Condensation is only experienced when there is not sufficient heat in the outer jacket, which at least in my experimental stoves seems to be no problem. I only have condensation when I use unsufficiently dry fuels. Otherwise, the inside of the double jacket remains mostly clean. The same goes for the gases not burning (or not burning completely) at the top: From my observation, that can happen, but only when the stove is not hot enough yet in the first maybe two minutes after lighting it, or when the gas mix is too diluted – which means that your geometries are not right, and you have to do more work to achieve a better gas mix.

    The talk about the spirally shape of the gas jets at the top of the stove is either hype or lack of understanding of their own design. The direction the gas jets are pointing at their opening is the only factor that determines where the gases go, and how the flames are shaped. Whatever shape the channel has that leads the gases to the outlet of the jet has no influence on that whatsoever.

    I agree that not being able to buy the stove in small numbers and test it makes it hard for many people to believe that the concept actually works. I think that is marketing strategy – not to hide any shortcomings of the stove, but to prevent unexperienced and untrained “test operators” to ruin the reputation of a product that does work well if used in the correct way. It is also likely to be a means of protecting themselves from quick and dirty rip-offs, which could happen all too easily – once you have one in your hand that works, it’s easy to replicate, no matter how much work it took the developer to get it to this point. So while the strategy of only selling large numbers may suck in some regards, I fully understand it. Whether or not making money with wood stoves for third world applications is a valid business model remains to be seen.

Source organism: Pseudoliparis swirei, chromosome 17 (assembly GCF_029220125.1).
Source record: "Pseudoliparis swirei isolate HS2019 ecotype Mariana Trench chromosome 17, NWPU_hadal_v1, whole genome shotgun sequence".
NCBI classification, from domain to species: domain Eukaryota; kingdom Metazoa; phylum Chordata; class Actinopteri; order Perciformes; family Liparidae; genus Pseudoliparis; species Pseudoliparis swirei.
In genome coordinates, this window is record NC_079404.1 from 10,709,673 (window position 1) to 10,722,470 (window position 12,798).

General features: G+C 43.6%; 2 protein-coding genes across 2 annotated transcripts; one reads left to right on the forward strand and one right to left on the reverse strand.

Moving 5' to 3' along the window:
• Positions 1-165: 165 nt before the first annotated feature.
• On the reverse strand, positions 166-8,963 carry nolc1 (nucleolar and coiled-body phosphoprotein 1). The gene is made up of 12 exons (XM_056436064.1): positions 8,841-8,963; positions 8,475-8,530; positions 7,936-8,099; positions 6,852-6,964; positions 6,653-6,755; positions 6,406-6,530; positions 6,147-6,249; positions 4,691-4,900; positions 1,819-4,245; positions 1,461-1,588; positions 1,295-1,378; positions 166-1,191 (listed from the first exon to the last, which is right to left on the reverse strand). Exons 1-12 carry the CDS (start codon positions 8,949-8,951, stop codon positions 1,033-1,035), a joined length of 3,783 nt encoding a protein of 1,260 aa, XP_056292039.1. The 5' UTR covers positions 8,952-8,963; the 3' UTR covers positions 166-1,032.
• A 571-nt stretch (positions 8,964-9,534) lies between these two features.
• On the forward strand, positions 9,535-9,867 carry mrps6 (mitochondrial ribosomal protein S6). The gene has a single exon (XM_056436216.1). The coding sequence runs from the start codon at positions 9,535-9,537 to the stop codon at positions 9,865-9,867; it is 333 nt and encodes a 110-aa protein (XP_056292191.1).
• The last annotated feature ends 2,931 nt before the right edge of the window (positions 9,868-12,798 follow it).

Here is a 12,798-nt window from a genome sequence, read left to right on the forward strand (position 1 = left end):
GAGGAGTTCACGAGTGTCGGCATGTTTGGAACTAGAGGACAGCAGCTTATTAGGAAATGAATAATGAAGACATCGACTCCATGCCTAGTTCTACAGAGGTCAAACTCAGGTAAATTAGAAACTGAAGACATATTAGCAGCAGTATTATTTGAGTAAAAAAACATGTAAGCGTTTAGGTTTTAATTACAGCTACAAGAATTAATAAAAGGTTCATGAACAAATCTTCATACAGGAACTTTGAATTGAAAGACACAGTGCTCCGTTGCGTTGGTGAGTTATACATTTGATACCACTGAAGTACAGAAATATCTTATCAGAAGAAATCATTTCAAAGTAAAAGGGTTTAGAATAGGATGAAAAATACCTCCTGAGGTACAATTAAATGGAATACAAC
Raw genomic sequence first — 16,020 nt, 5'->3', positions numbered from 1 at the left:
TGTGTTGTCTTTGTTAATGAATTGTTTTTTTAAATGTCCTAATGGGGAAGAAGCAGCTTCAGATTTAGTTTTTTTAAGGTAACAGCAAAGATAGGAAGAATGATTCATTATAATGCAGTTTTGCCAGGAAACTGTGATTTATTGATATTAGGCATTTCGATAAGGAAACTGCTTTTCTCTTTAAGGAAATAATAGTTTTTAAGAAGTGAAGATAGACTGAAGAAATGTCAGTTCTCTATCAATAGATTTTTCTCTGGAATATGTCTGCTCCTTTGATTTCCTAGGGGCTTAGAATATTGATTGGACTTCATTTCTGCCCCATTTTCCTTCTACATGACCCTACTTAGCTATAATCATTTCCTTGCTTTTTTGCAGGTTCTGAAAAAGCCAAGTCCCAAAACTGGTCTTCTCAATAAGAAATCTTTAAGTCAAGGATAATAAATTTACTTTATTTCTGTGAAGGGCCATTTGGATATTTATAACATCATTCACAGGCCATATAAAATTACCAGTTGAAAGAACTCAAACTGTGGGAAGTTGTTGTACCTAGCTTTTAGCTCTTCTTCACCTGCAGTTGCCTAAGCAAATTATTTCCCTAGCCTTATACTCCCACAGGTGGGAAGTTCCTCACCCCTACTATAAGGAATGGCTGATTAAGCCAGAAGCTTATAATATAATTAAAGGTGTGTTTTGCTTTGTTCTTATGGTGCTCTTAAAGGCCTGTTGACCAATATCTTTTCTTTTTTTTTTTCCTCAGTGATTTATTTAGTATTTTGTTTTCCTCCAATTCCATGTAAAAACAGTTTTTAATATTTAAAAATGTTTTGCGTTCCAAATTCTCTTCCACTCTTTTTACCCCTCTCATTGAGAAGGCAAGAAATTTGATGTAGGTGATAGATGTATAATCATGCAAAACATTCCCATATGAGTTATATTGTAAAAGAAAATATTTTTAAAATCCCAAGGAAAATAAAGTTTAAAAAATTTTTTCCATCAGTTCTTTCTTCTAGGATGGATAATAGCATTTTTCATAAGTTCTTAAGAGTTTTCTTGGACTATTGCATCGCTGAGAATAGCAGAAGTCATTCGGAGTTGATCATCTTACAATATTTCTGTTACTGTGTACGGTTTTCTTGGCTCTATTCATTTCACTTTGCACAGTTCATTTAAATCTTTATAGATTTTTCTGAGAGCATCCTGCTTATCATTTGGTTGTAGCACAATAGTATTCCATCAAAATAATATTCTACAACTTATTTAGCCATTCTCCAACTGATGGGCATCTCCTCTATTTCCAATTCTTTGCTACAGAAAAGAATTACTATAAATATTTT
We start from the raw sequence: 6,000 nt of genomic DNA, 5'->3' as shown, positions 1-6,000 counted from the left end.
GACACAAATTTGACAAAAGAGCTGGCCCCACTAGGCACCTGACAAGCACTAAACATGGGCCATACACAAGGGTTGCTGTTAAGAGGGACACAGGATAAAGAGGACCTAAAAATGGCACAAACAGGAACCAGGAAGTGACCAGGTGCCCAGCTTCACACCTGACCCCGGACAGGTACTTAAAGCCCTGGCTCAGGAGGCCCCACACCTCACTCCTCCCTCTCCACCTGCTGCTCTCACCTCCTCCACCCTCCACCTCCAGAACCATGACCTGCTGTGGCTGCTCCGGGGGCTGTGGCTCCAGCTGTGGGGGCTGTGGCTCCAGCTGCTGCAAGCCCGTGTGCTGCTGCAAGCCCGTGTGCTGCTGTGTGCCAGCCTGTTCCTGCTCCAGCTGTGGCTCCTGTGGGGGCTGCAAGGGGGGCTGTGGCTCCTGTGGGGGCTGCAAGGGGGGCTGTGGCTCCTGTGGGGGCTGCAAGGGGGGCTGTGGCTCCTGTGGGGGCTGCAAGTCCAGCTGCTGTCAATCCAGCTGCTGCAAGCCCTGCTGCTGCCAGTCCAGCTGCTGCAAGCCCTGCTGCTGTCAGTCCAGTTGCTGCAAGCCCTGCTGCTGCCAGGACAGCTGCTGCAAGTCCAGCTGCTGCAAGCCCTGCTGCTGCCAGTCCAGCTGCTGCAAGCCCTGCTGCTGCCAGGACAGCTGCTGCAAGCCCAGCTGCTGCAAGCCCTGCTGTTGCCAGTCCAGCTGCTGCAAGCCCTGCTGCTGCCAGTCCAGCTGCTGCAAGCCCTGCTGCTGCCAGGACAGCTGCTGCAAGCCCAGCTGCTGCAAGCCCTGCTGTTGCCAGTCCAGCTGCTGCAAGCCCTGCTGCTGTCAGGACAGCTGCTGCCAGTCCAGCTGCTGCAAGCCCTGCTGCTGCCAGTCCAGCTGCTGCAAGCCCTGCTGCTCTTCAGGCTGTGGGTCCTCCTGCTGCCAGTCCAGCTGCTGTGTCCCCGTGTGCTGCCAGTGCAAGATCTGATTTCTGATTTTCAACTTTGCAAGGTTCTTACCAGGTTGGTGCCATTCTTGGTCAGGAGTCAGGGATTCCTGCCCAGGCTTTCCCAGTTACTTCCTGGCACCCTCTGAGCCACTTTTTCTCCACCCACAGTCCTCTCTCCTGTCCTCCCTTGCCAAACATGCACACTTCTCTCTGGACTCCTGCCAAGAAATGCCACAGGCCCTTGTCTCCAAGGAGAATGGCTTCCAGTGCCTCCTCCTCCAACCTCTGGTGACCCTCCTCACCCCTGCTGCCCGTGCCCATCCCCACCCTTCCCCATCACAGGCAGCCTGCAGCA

About your mentioned “burning out” problem I can only say: That applies to all designs, including the many designs that are being used by many millions of people every day around the globe. So what? If it burns out after half a year or so, make or buy a new one. If the design affords you dramatic savings in fuel expenses, it will still be saving you money even if you have to replace parts or even the whole stove regularly. Nothing lasts forever, and once the skills and know-how are there, it is no problem to replace what needs replacing. If that means people buy more stoves and parts from the manufacturer, good for the business model! As long as everyone including the customer wins, what’s wrong with that? No one will ever make the perfect stove that costs nothing, takes any fuel, burns clean, is highly efficient, and lasts forever. To criticise a stove not to be perfect is meaningless.

    Most importantly, I want to say this: While it is understandable that the feature of actual inner down draft is hard to believe and also hard to recreate for most people, I feel the strong need to repeat once again that from my observations this is very much possible EVEN WITHOUT A FAN – I know that because I did exactly that myself successfully with cans.

    It is quite tiring to read comments of some people in different places on the web who are claiming that “it’s not possible”. If you say that, what you really mean is that you can’t understand it, can’t believe it, or can’t do it yourself. Neither of those mean that it is impossible; saying that only means it is impossible for you, at least until you learn more and get better at making stoves.

    Instead of rubbishing a concept that you have not even tried to replicate yourself, why not take a few weekends, a pile of cans, tin snips, a drill, and do some experimenting? You may be surprised at what you find – although if you don’t put in the hours to build your experience and be able to actually make it work, you’ll probably come back here after two or three failed prototypes and claim that you have “proved that it doesn’t work”.

    Once and for all:

    THE CONCEPT OF INNER DOWN DRAFT AND PYROLYSIS IN A DESIGN SUCH AS THE LUCIA STOVE DOES WORK.

    But… NOT BUT.

    IT WORKS.

    Cheers,

    Matt

  14. Goran Steen

    Hallo all Lucia stove speculators!
    I have red this conversation intressted and will try to give my explanation of the process in a lucia stove or in an own garage experiment stove, that prove function in practice. As Matt said or proposed we can speculate about wy and how it works, not deny replicated practical function, because we can´t explain it. I propose following explaination:

    The downwarth drift of air into the chamber filled with fuel burns like an open fire during the first lightning up period of function..